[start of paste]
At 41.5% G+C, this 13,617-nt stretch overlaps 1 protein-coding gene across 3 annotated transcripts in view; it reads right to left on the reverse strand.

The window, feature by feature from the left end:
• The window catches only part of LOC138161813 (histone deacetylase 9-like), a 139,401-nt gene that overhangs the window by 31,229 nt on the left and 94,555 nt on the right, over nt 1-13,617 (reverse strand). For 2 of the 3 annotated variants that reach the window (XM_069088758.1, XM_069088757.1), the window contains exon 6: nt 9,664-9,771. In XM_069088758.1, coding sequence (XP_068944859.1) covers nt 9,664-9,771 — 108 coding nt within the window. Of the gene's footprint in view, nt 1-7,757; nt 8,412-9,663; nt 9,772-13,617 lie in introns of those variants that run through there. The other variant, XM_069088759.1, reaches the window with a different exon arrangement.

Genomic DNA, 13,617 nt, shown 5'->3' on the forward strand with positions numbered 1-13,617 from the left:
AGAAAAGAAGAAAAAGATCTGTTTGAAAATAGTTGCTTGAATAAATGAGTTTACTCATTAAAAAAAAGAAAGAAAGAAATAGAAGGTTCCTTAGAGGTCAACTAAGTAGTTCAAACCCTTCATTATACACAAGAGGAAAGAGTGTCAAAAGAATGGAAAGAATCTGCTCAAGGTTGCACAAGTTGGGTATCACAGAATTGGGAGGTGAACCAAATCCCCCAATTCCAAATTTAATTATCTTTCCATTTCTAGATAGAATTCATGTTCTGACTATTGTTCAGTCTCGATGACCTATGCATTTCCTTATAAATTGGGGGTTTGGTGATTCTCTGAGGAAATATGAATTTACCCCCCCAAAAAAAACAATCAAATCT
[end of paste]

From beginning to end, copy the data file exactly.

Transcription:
At 41.5% G+C, this 13,617-nt stretch overlaps 1 protein-coding gene across 3 annotated transcripts in view; it reads right to left on the reverse strand.

The window, feature by feature from the left end:
• The window catches only part of LOC138161813 (histone deacetylase 9-like), a 139,401-nt gene that overhangs the window by 31,229 nt on the left and 94,555 nt on the right, over nt 1-13,617 (reverse strand). For 2 of the 3 annotated variants that reach the window (XM_069088758.1, XM_069088757.1), the window contains exon 6: nt 9,664-9,771. In XM_069088758.1, coding sequence (XP_068944859.1) covers nt 9,664-9,771 — 108 coding nt within the window. Of the gene's footprint in view, nt 1-7,757; nt 8,412-9,663; nt 9,772-13,617 lie in introns of those variants that run through there. The other variant, XM_069088759.1, reaches the window with a different exon arrangement.

Genomic DNA, 13,617 nt, shown 5'->3' on the forward strand with positions numbered 1-13,617 from the left:
AGAAAAGAAGAAAAAGATCTGTTTGAAAATAGTTGCTTGAATAAATGAGTTTACTCATTAAAAAAAAGAAAGAAAGAAATAGAAGGTTCCTTAGAGGTCAACTAAGTAGTTCAAACCCTTCATTATACACAAGAGGAAAGAGTGTCAAAAGAATGGAAAGAATCTGCTCAAGGTTGCACAAGTTGGGTATCACAGAATTGGGAGGTGAACCAAATCCCCCAATTCCAAATTTAATTATCTTTCCATTTCTAGATAGAATTCATGTTCTGACTATTGTTCAGTCTCGATGACCTATGCATTTCCTTATAAATTGGGGGTTTGGTGATTCTCTGAGGAAATATGAATTTACCCCCCCAAAAAAAACAATCAAATCT